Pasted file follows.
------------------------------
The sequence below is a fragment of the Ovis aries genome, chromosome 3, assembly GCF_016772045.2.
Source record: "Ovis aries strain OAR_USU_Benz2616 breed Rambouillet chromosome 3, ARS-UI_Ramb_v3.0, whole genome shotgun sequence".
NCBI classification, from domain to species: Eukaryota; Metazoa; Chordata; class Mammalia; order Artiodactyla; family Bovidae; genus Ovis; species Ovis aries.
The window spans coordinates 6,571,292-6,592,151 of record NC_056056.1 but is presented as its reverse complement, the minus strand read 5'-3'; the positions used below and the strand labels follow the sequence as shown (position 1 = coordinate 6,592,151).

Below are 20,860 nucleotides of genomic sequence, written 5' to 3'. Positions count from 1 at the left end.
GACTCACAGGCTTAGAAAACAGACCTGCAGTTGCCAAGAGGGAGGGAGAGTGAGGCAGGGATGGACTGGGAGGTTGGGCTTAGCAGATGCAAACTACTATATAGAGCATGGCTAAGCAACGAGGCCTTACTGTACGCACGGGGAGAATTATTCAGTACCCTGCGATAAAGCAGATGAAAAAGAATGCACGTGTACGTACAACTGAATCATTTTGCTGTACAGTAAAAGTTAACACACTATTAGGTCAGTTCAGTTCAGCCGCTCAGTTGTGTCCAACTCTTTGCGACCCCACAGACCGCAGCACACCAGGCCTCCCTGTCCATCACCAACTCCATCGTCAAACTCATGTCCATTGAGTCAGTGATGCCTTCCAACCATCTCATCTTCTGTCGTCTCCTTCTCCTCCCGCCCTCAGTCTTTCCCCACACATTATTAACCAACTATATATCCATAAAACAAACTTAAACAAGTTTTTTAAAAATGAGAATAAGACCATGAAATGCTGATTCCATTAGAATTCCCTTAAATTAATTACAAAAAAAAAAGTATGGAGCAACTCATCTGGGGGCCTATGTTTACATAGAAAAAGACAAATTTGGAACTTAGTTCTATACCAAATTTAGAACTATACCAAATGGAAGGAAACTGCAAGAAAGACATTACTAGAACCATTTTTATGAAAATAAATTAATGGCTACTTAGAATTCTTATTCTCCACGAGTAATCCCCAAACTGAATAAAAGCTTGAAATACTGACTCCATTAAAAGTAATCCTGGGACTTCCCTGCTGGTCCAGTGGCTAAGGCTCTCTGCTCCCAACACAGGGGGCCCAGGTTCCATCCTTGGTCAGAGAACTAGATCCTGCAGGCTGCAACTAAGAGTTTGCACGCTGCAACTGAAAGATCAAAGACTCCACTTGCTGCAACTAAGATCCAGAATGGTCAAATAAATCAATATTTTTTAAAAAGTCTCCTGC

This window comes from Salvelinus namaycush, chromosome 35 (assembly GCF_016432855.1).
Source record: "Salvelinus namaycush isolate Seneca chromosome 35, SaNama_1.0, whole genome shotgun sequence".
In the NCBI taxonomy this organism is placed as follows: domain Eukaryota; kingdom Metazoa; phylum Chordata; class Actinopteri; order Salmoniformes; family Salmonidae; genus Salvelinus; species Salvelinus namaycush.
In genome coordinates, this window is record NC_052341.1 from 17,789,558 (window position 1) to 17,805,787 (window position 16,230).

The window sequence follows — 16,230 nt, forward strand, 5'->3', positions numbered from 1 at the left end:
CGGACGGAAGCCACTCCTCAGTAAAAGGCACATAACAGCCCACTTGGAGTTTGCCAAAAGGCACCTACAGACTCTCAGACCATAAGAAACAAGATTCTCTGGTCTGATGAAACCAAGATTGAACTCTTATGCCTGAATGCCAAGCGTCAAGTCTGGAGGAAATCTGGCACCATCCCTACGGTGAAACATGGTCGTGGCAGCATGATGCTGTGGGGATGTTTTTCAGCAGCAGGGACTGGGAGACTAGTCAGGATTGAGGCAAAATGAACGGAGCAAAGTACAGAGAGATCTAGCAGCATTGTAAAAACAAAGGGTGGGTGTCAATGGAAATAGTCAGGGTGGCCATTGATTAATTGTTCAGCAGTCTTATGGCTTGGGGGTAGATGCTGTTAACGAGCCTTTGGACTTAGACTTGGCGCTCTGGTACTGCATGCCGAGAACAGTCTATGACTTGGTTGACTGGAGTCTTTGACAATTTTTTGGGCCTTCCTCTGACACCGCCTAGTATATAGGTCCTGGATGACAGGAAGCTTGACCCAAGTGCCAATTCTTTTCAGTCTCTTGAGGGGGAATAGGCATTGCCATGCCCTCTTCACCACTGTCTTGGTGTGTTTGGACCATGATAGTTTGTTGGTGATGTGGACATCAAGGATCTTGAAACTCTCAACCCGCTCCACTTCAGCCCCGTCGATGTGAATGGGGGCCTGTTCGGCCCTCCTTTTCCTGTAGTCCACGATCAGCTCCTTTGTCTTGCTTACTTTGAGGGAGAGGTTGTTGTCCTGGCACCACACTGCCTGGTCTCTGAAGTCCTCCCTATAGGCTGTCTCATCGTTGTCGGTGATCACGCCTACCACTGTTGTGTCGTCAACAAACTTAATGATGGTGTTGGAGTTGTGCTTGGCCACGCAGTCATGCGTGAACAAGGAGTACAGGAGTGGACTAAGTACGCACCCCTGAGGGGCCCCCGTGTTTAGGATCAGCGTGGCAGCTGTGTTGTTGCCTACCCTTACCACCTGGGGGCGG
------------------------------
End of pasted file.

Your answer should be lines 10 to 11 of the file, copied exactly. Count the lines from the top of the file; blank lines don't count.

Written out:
In genome coordinates, this window is record NC_052341.1 from 17,789,558 (window position 1) to 17,805,787 (window position 16,230).

The window sequence follows — 16,230 nt, forward strand, 5'->3', positions numbered from 1 at the left end: